Are you excited to work with NoFit State’s community?
Yes it’s been a dream of mine to work with NoFit State.
My passion for circus started through having the opportunity to attend community classes, and it totally changed my life. Circus can have a powerful impact on people’s lives both through performance and getting involved in learning and making it. It brings a lot of joy, but also teaches us many other things about the ourselves and the world around us. I am excited to have the opportunity to bring this to others, and to be involved with a key part of NoFit State's vision.
What is your vision for the community programme?
High-quality teaching and delivery, a programme which is accessible and answers a range of interests and needs. I would also like that the programme does more than develop technical skills, that it encourages engagement with, and participation in performances and crosses over with creative development within the company. I am also interested in promoting more exchange and links with other community projects and organisations locally and further afield.
What are the best things you’ve seen in circus (inc. performances, community, social circus etc.)?
I think if images from a show stick in your mind even some time after, then it’s done its job - even if you thought you didn’t like it at the time. The fact that it’s left you with vivid memories means that it’s had an impact and you have processed it on some level. It’s not always the things that are easy to watch that stay with you. I have seen a lot of dance that has had that effect on me – like Hofesh Schechter, Wayne McGregor, Akram Khan, Cloud Gate Dance Theatre. In circus and physical theater, amongst the companies and artists that have made a lasting impression on me have been De La Guada, Les Mains les Pieds, Punch Drunk, earlier stuff of James Thierry, Victoria Chaplin, and of course NoFit State.
One of the most moving performances I have seen was my BTec students end of year show, while I was teaching at the NCCA. The group was a real mixed bag of students, of all sorts of backgrounds and abilities. Some were on the programme because they already had a strong interest in circus, others were trying something new, and some were there because they had not got on well with mainstream education and had difficulties focusing, taking instruction, working with others, and lacked confidence.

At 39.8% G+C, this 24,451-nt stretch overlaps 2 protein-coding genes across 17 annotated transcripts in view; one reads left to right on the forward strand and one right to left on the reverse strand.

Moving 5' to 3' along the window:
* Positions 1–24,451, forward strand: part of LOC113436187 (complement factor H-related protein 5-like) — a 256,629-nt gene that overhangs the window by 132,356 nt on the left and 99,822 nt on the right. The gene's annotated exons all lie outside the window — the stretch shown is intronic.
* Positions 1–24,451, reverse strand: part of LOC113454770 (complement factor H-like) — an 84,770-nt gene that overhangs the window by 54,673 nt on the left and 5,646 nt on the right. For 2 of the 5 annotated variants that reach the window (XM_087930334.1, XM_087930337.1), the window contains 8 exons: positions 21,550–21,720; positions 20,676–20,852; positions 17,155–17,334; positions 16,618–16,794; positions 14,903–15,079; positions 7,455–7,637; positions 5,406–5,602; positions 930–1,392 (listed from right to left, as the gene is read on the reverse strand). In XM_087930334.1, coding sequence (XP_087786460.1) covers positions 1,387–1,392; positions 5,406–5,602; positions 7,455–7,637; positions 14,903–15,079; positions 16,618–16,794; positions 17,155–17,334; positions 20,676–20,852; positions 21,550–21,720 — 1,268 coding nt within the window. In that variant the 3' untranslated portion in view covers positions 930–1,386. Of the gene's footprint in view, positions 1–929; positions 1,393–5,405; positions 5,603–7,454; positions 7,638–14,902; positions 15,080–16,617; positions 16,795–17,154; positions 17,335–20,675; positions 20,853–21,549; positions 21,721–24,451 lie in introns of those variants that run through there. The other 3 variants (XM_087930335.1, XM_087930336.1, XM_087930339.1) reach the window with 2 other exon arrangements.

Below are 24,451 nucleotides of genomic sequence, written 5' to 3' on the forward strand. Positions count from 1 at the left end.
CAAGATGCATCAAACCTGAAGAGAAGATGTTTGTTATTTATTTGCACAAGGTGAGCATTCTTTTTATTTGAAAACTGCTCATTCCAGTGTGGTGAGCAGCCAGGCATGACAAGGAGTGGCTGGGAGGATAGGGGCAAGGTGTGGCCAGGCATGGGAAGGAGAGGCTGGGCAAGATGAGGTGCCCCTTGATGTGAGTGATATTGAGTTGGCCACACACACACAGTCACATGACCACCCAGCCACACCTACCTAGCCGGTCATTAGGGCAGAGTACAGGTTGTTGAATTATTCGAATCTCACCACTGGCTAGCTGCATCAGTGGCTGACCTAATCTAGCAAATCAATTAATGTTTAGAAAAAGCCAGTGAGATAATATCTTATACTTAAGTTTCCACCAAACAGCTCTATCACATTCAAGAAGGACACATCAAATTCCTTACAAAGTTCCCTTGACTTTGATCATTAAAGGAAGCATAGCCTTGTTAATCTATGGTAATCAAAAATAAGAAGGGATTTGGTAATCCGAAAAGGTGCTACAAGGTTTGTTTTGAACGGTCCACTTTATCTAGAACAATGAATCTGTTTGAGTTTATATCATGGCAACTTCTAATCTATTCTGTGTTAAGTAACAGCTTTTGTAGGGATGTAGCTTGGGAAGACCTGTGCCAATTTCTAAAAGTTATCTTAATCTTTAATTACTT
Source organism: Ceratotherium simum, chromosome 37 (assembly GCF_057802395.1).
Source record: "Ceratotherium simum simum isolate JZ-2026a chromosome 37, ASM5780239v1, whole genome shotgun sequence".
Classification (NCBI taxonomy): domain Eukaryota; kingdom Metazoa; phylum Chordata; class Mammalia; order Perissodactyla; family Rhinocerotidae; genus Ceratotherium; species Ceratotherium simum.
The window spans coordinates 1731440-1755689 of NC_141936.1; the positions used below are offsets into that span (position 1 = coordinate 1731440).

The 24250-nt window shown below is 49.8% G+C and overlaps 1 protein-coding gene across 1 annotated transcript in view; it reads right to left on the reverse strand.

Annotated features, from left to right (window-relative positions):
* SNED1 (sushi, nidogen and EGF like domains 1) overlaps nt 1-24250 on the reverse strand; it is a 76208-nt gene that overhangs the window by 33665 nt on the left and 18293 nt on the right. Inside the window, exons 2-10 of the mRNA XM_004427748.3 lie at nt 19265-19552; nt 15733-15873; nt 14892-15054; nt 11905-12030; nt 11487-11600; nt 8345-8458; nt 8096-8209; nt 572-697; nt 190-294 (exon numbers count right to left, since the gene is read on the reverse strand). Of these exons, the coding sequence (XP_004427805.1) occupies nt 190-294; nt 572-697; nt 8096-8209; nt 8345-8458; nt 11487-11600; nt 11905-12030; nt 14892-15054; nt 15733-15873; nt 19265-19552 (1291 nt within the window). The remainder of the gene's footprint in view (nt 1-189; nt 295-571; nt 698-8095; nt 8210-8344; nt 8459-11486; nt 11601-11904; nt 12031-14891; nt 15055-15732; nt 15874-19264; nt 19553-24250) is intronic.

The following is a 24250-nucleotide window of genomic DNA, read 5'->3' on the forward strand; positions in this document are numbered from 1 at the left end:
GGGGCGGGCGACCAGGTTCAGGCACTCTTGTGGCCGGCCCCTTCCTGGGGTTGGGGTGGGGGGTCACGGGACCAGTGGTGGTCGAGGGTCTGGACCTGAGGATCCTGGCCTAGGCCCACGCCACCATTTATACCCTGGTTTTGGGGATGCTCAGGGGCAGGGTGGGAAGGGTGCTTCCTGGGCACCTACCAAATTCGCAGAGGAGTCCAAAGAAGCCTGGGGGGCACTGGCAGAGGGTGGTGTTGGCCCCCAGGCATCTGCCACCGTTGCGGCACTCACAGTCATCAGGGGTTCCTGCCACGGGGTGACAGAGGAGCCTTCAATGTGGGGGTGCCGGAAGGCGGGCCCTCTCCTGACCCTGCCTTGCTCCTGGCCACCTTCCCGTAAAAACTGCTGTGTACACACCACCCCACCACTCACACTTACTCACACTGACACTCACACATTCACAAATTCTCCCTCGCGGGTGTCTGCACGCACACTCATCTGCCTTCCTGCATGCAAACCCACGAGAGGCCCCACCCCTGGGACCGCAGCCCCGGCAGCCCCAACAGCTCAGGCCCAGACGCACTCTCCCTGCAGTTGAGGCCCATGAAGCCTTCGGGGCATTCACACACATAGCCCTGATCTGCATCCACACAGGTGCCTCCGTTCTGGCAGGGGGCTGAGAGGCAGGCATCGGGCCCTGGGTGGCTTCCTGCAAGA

On my first day teaching them aerial I really wondered how we were going to get this unruly group to the point of performing, but week by week it was wonderful to see the change in their technical skills, confidence and personal growth. Despite a few pre-show nerves and anxieties, the show went smoothly – they were so professional and focused. They had created something genuinely poetic and intimate, and the learning, co-operation and teamwork to produce that was clearly visible on stage. That was very moving knowing where some of those kids had started and I still feel proud.
What is the best piece of advice you give to aspiring circus performers?
Do what you love, allow yourself to dream, don’t let other people’s conceptions of possibility limit you, work hard and enjoy your achievements, respect your body, know your strengths and remember failure is part of learning.
When can NoFit State community members see and meet you?
In my first weeks in post, I will be attending most of the classes to get a feel for the overall community programme and meet members. I am looking forward to chatting to members and hearing any feedback about the programme, e.g. what’s working well but also what can be done to develop and improve member’s experiences. I am also really interested in people’s personal journeys into circus and what they hope to get from the community programme. I will be at the monthly socials, and I will always open to hearing about people’s experiences and thoughts of the programme.
You can get to know Kate, and the rest of the team us at our Community Social (and pub quiz) on Wednesday 2 August, 2017 at The Four Elms Pub, Elm Street, Cardiff.